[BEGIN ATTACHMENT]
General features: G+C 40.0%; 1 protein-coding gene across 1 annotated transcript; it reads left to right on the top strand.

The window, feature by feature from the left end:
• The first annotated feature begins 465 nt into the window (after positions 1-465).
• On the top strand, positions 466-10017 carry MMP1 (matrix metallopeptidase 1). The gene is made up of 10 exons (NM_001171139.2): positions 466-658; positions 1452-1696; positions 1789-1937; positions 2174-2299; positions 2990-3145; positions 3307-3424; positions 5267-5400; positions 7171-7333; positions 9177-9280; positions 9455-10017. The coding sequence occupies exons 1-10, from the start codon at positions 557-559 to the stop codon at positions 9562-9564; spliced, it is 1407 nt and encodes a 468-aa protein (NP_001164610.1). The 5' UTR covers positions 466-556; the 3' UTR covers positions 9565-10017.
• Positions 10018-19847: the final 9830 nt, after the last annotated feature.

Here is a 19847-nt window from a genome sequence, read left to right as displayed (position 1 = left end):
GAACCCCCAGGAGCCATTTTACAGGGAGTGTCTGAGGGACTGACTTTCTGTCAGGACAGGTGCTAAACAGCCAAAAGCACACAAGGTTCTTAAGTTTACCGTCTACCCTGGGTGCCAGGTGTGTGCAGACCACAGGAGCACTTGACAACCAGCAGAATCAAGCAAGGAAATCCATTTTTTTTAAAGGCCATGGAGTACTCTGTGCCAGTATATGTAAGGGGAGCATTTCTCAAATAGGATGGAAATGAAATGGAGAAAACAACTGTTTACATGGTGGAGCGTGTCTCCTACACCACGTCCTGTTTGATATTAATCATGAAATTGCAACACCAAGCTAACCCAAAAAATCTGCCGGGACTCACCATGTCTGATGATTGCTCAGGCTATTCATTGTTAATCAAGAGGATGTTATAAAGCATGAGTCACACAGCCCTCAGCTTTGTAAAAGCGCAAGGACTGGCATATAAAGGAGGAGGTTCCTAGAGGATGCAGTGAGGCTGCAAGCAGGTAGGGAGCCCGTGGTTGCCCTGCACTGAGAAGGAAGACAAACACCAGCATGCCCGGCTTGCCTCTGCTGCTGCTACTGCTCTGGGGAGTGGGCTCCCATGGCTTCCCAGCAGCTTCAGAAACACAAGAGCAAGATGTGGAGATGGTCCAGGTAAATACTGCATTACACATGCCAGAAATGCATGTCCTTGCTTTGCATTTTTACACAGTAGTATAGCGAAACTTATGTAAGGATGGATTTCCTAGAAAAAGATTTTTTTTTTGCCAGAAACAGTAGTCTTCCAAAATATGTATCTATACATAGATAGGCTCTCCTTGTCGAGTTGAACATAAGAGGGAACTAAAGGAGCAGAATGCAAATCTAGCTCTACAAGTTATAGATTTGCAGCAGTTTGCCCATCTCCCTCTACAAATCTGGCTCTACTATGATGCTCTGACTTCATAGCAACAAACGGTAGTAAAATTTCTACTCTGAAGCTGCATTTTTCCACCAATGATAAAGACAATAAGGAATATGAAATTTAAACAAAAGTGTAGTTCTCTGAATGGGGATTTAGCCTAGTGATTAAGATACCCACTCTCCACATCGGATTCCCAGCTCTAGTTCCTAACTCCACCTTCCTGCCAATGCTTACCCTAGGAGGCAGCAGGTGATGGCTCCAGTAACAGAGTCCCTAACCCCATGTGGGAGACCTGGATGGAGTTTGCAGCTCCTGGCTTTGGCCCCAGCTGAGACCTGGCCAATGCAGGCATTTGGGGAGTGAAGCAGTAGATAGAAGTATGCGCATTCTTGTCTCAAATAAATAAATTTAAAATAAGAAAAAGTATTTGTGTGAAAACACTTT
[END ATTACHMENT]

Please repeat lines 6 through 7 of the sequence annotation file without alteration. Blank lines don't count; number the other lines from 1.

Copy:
Here is a 19847-nt window from a genome sequence, read left to right as displayed (position 1 = left end):
GAACCCCCAGGAGCCATTTTACAGGGAGTGTCTGAGGGACTGACTTTCTGTCAGGACAGGTGCTAAACAGCCAAAAGCACACAAGGTTCTTAAGTTTACCGTCTACCCTGGGTGCCAGGTGTGTGCAGACCACAGGAGCACTTGACAACCAGCAGAATCAAGCAAGGAAATCCATTTTTTTTAAAGGCCATGGAGTACTCTGTGCCAGTATATGTAAGGGGAGCATTTCTCAAATAGGATGGAAATGAAATGGAGAAAACAACTGTTTACATGGTGGAGCGTGTCTCCTACACCACGTCCTGTTTGATATTAATCATGAAATTGCAACACCAAGCTAACCCAAAAAATCTGCCGGGACTCACCATGTCTGATGATTGCTCAGGCTATTCATTGTTAATCAAGAGGATGTTATAAAGCATGAGTCACACAGCCCTCAGCTTTGTAAAAGCGCAAGGACTGGCATATAAAGGAGGAGGTTCCTAGAGGATGCAGTGAGGCTGCAAGCAGGTAGGGAGCCCGTGGTTGCCCTGCACTGAGAAGGAAGACAAACACCAGCATGCCCGGCTTGCCTCTGCTGCTGCTACTGCTCTGGGGAGTGGGCTCCCATGGCTTCCCAGCAGCTTCAGAAACACAAGAGCAAGATGTGGAGATGGTCCAGGTAAATACTGCATTACACATGCCAGAAATGCATGTCCTTGCTTTGCATTTTTACACAGTAGTATAGCGAAACTTATGTAAGGATGGATTTCCTAGAAAAAGATTTTTTTTTTGCCAGAAACAGTAGTCTTCCAAAATATGTATCTATACATAGATAGGCTCTCCTTGTCGAGTTGAACATAAGAGGGAACTAAAGGAGCAGAATGCAAATCTAGCTCTACAAGTTATAGATTTGCAGCAGTTTGCCCATCTCCCTCTACAAATCTGGCTCTACTATGATGCTCTGACTTCATAGCAACAAACGGTAGTAAAATTTCTACTCTGAAGCTGCATTTTTCCACCAATGATAAAGACAATAAGGAATATGAAATTTAAACAAAAGTGTAGTTCTCTGAATGGGGATTTAGCCTAGTGATTAAGATACCCACTCTCCACATCGGATTCCCAGCTCTAGTTCCTAACTCCACCTTCCTGCCAATGCTTACCCTAGGAGGCAGCAGGTGATGGCTCCAGTAACAGAGTCCCTAACCCCATGTGGGAGACCTGGATGGAGTTTGCAGCTCCTGGCTTTGGCCCCAGCTGAGACCTGGCCAATGCAGGCATTTGGGGAGTGAAGCAGTAGATAGAAGTATGCGCATTCTTGTCTCAAATAAATAAATTTAAAATAAGAAAAAGTATTTGTGTGAAAACACTTT